An idyllic island paradise, beloved by tourists, has been placed under an official travel warning due to a surge in murders.
Almost eight million people visited the Bahamas, in the Caribbean, last year.
Its 700 islands are famed for their clear azure waters, beautiful beaches, modern attractions and hotels and friendly locals.
But the US has said Americans, who make up 90 per cent of all its visitors, should “exercise extreme caution” in parts of the country.
In an advisory, the US embassy in the Bahamas stated the capital city Nassau is of particular concern. Nassau is where many of the nation’s main hotels and resorts are located as well as the country’s international airport.
In a statement, the US embassy said 18 murders had occurred in Nassau since the New Year alone.
“Retaliatory gang violence has been the primary motive in 2024 murders.”
Tourists have been advised to “exercise extreme caution” on the eastern part of New Providence Island, which includes Nassau, use caution when walking or driving at night, keep a low profile and to “not physically resist any robbery attempt”.
It singled out the Over the Hill neighbourhood in central Nassau, relatively close to some hotels and resorts, as an area with a high murder rate.
Paradise Island, a major tourist hot spot in Teh Bahamas, is in Nassau but is off the mainland and so further from the areas more affected by violence.
But the US embassy has stressed that locals, not tourists, are the main targets of the violence.
In addition, major hotel chains are more secure and generally employ security personnel.
Nevertheless it has cautioned that: “violent crime, such as burglaries, armed robberies, and sexual assaults, occur in both tourist and non-tourist areas”.
A major area of concern is short term rentals which may be in more isolated areas, have decreased security and where no guards are present. It has advised visitors not to open front doors in hotels or rentals unless they are expecting someone to call and know who it is.
The Bahamas is now listed as a Level 2 on the US’ four advisory levels for tourists.
Australia is at Level 1, the lowest level, where only normal precautions are advised.
Level 2 is a fairly regular advisory for many countries. For instance, France, Germany and the UK are all at Level 2 due to terrorism concerns.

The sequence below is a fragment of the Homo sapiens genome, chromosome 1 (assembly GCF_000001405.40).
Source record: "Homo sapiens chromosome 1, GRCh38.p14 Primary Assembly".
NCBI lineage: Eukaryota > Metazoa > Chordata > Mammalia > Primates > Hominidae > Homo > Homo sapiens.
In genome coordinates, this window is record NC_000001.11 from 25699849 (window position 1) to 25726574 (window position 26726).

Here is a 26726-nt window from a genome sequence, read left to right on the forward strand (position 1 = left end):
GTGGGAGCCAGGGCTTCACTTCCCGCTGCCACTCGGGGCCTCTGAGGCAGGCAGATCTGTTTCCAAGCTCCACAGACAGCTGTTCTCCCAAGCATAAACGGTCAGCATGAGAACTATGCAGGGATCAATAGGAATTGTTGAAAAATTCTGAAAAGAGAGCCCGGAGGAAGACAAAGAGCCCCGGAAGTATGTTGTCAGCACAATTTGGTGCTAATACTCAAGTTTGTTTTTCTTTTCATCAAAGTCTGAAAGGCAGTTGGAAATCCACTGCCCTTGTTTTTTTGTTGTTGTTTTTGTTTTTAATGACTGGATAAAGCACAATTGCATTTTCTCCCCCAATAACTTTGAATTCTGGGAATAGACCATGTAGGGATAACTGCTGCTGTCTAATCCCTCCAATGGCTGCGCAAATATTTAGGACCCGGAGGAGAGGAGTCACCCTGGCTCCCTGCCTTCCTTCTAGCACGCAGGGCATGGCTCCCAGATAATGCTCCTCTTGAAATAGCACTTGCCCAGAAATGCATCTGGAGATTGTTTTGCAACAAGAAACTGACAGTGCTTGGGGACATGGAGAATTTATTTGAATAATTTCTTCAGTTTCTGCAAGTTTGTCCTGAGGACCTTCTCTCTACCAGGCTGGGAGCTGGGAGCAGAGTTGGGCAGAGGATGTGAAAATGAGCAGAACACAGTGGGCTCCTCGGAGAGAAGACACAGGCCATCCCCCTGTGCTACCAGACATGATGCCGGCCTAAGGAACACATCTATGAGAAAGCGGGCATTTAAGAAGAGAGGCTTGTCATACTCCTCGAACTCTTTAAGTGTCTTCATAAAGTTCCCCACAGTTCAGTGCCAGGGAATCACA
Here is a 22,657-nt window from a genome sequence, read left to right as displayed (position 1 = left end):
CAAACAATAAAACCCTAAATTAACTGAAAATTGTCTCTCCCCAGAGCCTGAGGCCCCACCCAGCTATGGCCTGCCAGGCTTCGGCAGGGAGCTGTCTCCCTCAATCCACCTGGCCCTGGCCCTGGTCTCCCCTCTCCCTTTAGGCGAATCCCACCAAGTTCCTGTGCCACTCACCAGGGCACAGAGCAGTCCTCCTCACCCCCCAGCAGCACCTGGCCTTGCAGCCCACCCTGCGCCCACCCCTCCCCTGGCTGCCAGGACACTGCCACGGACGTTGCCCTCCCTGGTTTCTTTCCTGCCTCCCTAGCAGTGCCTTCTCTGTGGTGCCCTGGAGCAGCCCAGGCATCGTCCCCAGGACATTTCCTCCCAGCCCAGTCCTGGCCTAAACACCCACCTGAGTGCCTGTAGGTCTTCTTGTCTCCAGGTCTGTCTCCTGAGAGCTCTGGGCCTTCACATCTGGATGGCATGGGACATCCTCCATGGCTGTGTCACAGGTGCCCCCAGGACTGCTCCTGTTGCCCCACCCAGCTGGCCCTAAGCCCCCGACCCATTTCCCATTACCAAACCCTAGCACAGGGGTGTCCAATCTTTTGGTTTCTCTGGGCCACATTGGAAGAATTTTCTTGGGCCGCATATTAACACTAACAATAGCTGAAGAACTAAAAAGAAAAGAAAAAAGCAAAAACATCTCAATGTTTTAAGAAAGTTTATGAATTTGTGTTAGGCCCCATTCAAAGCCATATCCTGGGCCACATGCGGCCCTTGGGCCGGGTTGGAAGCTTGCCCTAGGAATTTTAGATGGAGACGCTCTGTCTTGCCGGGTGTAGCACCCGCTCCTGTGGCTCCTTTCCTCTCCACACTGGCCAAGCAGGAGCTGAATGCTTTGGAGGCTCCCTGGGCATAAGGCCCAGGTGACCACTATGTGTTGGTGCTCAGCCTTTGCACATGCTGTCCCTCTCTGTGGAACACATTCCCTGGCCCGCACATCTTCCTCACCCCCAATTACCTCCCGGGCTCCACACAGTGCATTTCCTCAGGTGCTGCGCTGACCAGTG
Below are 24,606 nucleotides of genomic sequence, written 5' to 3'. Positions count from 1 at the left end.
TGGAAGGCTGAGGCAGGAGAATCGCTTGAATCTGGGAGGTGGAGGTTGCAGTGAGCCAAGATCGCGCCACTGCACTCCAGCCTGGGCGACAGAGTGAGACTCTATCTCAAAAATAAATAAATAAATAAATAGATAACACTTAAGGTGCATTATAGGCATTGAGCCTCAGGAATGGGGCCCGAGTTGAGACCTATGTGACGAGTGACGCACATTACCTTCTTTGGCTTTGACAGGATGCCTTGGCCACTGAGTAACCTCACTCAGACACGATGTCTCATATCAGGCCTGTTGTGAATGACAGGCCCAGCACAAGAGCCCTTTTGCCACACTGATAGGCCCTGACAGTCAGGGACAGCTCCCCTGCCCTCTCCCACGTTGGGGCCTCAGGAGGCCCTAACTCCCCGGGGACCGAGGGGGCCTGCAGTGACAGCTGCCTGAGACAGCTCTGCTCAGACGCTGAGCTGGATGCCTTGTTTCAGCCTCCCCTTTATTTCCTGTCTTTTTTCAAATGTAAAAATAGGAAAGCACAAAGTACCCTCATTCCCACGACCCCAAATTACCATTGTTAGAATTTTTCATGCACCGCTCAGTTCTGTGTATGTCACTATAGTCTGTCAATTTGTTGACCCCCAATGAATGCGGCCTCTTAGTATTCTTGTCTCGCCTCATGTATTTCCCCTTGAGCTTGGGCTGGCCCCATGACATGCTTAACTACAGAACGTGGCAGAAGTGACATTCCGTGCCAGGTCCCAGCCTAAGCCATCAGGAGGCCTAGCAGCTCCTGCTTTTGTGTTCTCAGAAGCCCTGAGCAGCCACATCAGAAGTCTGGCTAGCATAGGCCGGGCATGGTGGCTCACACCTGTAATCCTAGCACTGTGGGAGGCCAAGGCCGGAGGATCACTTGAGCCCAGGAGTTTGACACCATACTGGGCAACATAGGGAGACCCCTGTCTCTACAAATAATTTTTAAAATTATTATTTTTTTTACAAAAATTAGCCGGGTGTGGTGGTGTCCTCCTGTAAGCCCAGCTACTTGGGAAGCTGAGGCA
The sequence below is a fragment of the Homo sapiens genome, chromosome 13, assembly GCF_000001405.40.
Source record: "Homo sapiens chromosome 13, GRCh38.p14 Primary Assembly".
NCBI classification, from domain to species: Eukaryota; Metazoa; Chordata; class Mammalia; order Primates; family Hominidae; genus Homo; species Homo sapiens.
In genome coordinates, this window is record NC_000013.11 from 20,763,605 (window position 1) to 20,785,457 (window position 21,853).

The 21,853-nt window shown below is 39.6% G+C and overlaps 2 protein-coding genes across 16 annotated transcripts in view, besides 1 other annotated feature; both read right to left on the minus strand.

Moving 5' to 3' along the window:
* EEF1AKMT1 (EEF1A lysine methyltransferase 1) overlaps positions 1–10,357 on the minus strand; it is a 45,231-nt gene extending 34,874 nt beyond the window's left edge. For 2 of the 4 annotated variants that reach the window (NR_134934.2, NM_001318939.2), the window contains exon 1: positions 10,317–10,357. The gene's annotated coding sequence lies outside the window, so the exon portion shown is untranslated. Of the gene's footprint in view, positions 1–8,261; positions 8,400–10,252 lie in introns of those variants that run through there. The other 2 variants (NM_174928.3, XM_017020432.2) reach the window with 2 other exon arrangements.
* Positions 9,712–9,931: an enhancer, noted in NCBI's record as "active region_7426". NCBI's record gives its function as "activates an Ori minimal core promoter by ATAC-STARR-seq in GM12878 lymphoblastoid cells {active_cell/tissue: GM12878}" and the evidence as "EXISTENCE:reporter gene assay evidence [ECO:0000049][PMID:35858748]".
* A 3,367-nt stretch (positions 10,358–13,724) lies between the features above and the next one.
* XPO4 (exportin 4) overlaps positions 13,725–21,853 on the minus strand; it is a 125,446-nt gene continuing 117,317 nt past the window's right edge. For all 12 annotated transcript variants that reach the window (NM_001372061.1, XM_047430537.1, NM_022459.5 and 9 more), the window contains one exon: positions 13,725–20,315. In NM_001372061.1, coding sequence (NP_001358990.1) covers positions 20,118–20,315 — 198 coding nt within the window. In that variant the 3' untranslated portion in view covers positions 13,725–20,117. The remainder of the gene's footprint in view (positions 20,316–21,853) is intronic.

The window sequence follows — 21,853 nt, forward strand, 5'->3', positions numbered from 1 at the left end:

In the Caribbean, several countries including Jamaica and Trinidad and Tobago, are listed as more risky than The Bahamas. They are at Level 3 or “reconsider travel” due to crime concerns.
While Haiti, a country that has been plagued by gang violence and kidnapping for years is at Level 4 – the same as North Korea – with the US advising its citizens to not travel to the nation at all.
The Bahamian Prime Minister Philip Davis has said roadblocks and covert police action will be put in place to attempt to curb the violence.
Mr Davis told local outlet The Tribune that he didn’t think the raised travel advisory would affect tourism, which is a key sector of the Bahamian economy.
The American government had a right to warn its citizens “of what they perceive to be the dangers to their life,” he said.
Advice for Australians
The Bahamas, located south east of Florida, became independent from the UK in 1973 but, like Australia, is a Commonwealth Realm which means it shares King Charles III as head of state.
Last October, the Australian Government updated its advice for travellers to the Bahamas saying they should “exercise a high degree of caution”.
That is equivalent to the US’ Level 2 guidance.
“Travellers may be victims of violent crime, including in resorts,” the Department of Foreign Affairs and Trade’s (DFAT) Smart Traveller website states.
Like the US, it stated the Over the Hill area of Nassau is to be avoided.
But while the murder rate is “high,” said DFAT, it was also more contained.
“Most murders happen at night in non-tourist areas in downtown Nassau. Avoid these neighbourhoods.”